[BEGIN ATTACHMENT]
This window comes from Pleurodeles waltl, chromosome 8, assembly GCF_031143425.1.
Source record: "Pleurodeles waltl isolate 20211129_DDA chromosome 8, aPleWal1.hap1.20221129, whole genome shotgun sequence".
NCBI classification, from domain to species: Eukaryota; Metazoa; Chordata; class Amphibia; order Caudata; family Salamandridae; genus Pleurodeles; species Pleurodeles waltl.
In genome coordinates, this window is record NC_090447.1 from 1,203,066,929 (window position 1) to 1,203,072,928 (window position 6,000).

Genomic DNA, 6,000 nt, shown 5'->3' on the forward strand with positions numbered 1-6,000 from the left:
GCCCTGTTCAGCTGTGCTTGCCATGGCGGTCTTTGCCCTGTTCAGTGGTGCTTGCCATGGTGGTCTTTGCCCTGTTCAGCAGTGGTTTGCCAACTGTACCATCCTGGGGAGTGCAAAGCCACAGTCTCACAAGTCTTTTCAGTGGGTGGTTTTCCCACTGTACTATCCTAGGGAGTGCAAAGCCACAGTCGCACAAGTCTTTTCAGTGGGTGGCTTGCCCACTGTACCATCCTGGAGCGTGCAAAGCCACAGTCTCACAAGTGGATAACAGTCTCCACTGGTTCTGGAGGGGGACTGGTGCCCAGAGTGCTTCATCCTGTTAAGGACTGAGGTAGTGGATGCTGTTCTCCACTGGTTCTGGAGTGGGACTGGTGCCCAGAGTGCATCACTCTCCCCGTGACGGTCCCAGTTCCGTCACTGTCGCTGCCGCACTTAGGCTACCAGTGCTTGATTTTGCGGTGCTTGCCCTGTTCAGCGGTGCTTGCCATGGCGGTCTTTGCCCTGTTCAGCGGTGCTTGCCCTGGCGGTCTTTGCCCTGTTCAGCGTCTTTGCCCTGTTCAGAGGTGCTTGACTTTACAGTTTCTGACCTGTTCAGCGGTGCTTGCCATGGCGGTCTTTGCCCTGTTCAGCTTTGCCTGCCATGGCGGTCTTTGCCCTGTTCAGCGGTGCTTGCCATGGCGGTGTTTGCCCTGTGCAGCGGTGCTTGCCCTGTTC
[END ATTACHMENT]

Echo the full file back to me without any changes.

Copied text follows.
This window comes from Pleurodeles waltl, chromosome 8, assembly GCF_031143425.1.
Source record: "Pleurodeles waltl isolate 20211129_DDA chromosome 8, aPleWal1.hap1.20221129, whole genome shotgun sequence".
NCBI classification, from domain to species: Eukaryota; Metazoa; Chordata; class Amphibia; order Caudata; family Salamandridae; genus Pleurodeles; species Pleurodeles waltl.
In genome coordinates, this window is record NC_090447.1 from 1,203,066,929 (window position 1) to 1,203,072,928 (window position 6,000).

Genomic DNA, 6,000 nt, shown 5'->3' on the forward strand with positions numbered 1-6,000 from the left:
GCCCTGTTCAGCTGTGCTTGCCATGGCGGTCTTTGCCCTGTTCAGTGGTGCTTGCCATGGTGGTCTTTGCCCTGTTCAGCAGTGGTTTGCCAACTGTACCATCCTGGGGAGTGCAAAGCCACAGTCTCACAAGTCTTTTCAGTGGGTGGTTTTCCCACTGTACTATCCTAGGGAGTGCAAAGCCACAGTCGCACAAGTCTTTTCAGTGGGTGGCTTGCCCACTGTACCATCCTGGAGCGTGCAAAGCCACAGTCTCACAAGTGGATAACAGTCTCCACTGGTTCTGGAGGGGGACTGGTGCCCAGAGTGCTTCATCCTGTTAAGGACTGAGGTAGTGGATGCTGTTCTCCACTGGTTCTGGAGTGGGACTGGTGCCCAGAGTGCATCACTCTCCCCGTGACGGTCCCAGTTCCGTCACTGTCGCTGCCGCACTTAGGCTACCAGTGCTTGATTTTGCGGTGCTTGCCCTGTTCAGCGGTGCTTGCCATGGCGGTCTTTGCCCTGTTCAGCGGTGCTTGCCCTGGCGGTCTTTGCCCTGTTCAGCGTCTTTGCCCTGTTCAGAGGTGCTTGACTTTACAGTTTCTGACCTGTTCAGCGGTGCTTGCCATGGCGGTCTTTGCCCTGTTCAGCTTTGCCTGCCATGGCGGTCTTTGCCCTGTTCAGCGGTGCTTGCCATGGCGGTGTTTGCCCTGTGCAGCGGTGCTTGCCCTGTTC